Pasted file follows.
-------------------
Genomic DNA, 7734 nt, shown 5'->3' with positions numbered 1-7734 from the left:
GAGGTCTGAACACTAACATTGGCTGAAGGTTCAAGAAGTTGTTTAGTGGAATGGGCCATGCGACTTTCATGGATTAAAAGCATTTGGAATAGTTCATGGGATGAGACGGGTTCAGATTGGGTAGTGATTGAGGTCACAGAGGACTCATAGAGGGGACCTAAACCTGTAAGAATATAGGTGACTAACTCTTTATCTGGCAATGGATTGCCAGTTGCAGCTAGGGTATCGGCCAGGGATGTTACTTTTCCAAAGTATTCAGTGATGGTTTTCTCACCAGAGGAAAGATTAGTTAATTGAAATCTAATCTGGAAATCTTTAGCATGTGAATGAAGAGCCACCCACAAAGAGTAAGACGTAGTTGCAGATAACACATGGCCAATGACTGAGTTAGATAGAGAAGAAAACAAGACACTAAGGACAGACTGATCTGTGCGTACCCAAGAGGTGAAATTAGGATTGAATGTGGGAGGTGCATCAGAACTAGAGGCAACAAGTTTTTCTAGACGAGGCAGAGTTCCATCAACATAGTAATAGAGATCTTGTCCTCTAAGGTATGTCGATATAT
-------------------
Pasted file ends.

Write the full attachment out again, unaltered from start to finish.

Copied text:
Genomic DNA, 7734 nt, shown 5'->3' with positions numbered 1-7734 from the left:
GAGGTCTGAACACTAACATTGGCTGAAGGTTCAAGAAGTTGTTTAGTGGAATGGGCCATGCGACTTTCATGGATTAAAAGCATTTGGAATAGTTCATGGGATGAGACGGGTTCAGATTGGGTAGTGATTGAGGTCACAGAGGACTCATAGAGGGGACCTAAACCTGTAAGAATATAGGTGACTAACTCTTTATCTGGCAATGGATTGCCAGTTGCAGCTAGGGTATCGGCCAGGGATGTTACTTTTCCAAAGTATTCAGTGATGGTTTTCTCACCAGAGGAAAGATTAGTTAATTGAAATCTAATCTGGAAATCTTTAGCATGTGAATGAAGAGCCACCCACAAAGAGTAAGACGTAGTTGCAGATAACACATGGCCAATGACTGAGTTAGATAGAGAAGAAAACAAGACACTAAGGACAGACTGATCTGTGCGTACCCAAGAGGTGAAATTAGGATTGAATGTGGGAGGTGCATCAGAACTAGAGGCAACAAGTTTTTCTAGACGAGGCAGAGTTCCATCAACATAGTAATAGAGATCTTGTCCTCTAAGGTATGTCGATATAT